Broadcasters Have a Full-Power Problem

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Emerging technology is being developed to enable a mobile broadcast component to the ATSC standard. This may be the source of badly needed additional future revenue for broadcast stations.

The upcoming NAB show will feature two system modifications to the ATSC Standard, along with live rolling demonstrations by two proponents.

While the possibility of mobile broadcast reception by cellphones, cars, trucks and personal digital appliances is exciting and may represent a new and welcome revenue stream, it remains to be seen if broadcasters will have the facilities to implement a wide area of coverage.

The wireless reception of broadcaster's transmitted signals will, by the very nature of personal devices, have to rely on small, inefficient antennas. A typical antenna on a cellphone today may only provide 10% of the signal that a full-size antenna would provide on our UHF frequencies.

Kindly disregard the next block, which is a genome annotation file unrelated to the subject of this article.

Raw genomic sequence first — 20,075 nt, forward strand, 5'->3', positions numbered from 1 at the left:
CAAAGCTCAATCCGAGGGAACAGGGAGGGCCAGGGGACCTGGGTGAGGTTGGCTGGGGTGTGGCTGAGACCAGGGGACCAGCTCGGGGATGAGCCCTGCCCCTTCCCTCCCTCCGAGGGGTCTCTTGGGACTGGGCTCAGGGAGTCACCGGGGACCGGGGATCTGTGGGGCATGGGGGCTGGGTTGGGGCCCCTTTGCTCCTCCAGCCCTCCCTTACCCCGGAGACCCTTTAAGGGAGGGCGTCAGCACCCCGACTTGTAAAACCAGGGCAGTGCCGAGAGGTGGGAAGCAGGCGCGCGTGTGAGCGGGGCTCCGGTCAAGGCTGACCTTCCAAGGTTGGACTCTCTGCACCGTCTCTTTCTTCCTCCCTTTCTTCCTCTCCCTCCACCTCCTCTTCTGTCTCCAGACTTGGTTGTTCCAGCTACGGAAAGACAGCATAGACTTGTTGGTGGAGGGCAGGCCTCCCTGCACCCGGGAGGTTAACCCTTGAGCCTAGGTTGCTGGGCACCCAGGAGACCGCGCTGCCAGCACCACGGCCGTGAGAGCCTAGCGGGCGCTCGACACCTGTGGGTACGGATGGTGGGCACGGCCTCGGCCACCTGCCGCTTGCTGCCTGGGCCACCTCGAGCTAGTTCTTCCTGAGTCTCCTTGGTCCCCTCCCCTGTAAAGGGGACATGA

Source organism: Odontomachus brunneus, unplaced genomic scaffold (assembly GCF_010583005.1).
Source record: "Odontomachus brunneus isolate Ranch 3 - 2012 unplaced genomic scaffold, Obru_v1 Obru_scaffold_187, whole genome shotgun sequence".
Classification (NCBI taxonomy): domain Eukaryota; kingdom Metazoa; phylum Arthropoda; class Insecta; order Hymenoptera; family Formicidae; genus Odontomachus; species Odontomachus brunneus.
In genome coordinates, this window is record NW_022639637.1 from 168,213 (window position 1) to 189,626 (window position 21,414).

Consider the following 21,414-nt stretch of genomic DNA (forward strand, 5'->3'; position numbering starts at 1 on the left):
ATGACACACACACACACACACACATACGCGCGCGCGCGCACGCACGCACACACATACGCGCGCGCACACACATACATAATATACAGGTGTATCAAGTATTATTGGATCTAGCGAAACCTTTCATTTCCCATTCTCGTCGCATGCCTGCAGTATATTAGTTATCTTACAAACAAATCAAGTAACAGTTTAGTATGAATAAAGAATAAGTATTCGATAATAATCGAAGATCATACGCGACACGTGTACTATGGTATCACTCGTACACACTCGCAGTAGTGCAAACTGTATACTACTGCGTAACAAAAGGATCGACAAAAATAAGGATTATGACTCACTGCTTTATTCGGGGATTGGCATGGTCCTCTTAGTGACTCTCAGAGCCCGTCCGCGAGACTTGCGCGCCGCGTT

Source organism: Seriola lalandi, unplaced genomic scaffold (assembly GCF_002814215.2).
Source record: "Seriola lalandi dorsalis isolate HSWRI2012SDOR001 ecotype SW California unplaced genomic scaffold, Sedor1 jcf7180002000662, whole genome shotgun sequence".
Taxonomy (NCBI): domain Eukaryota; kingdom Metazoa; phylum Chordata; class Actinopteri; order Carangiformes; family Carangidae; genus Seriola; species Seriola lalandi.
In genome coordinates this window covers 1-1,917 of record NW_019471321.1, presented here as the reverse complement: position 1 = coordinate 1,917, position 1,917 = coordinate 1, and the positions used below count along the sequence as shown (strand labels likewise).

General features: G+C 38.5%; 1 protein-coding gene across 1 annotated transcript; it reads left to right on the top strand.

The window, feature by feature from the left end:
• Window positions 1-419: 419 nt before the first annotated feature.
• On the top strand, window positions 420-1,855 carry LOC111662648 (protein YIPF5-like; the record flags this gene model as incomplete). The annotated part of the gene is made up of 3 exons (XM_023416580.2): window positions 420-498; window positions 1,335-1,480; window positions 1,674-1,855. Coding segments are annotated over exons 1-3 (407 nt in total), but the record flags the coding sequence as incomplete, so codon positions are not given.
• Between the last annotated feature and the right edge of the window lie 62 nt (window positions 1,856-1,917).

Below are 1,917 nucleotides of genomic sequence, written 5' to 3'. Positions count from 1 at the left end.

In the VHF band, the signal received may only be 1% of what a full-size antenna would provide.

High transmitted power is the way to reach these small, inefficient receive antennas. Digital stations that operate in the VHF band may find it very difficult to provide robust mobile or portable service at current authorized power levels. This is not true for the UHF band.

The FCC has provided for the maximization of a broadcaster's output power. Maximization provides the means to reach small portable devices over a large market area, thus compensating for the poor antenna performance.

Stations that do not transmit at the highest legal power may find that they will not be able to effectively compete in the mobile and portable business.

How the new revenue stream develops remains to be seen, but low transmitted power in digital surely will preclude a station's effectiveness in the mobile and portable future.

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